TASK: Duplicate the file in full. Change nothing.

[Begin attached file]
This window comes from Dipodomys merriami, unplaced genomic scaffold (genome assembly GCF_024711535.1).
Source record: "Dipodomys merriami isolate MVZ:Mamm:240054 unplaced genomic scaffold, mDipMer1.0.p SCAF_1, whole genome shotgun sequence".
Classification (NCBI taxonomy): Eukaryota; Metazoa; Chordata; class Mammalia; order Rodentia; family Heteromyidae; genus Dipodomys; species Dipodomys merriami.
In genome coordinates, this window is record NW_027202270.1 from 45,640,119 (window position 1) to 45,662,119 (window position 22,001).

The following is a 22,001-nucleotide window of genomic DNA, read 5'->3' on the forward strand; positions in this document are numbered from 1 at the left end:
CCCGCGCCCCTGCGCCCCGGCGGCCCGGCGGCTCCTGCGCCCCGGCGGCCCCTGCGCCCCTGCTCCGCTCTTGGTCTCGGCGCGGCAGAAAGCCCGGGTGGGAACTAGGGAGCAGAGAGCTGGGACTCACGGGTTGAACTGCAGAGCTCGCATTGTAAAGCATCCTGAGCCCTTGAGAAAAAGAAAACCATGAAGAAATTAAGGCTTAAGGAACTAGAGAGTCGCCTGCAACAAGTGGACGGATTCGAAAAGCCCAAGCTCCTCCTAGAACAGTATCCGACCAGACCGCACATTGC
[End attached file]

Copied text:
This window comes from Dipodomys merriami, unplaced genomic scaffold (genome assembly GCF_024711535.1).
Source record: "Dipodomys merriami isolate MVZ:Mamm:240054 unplaced genomic scaffold, mDipMer1.0.p SCAF_1, whole genome shotgun sequence".
Classification (NCBI taxonomy): Eukaryota; Metazoa; Chordata; class Mammalia; order Rodentia; family Heteromyidae; genus Dipodomys; species Dipodomys merriami.
In genome coordinates, this window is record NW_027202270.1 from 45,640,119 (window position 1) to 45,662,119 (window position 22,001).

The following is a 22,001-nucleotide window of genomic DNA, read 5'->3' on the forward strand; positions in this document are numbered from 1 at the left end:
CCCGCGCCCCTGCGCCCCGGCGGCCCGGCGGCTCCTGCGCCCCGGCGGCCCCTGCGCCCCTGCTCCGCTCTTGGTCTCGGCGCGGCAGAAAGCCCGGGTGGGAACTAGGGAGCAGAGAGCTGGGACTCACGGGTTGAACTGCAGAGCTCGCATTGTAAAGCATCCTGAGCCCTTGAGAAAAAGAAAACCATGAAGAAATTAAGGCTTAAGGAACTAGAGAGTCGCCTGCAACAAGTGGACGGATTCGAAAAGCCCAAGCTCCTCCTAGAACAGTATCCGACCAGACCGCACATTGC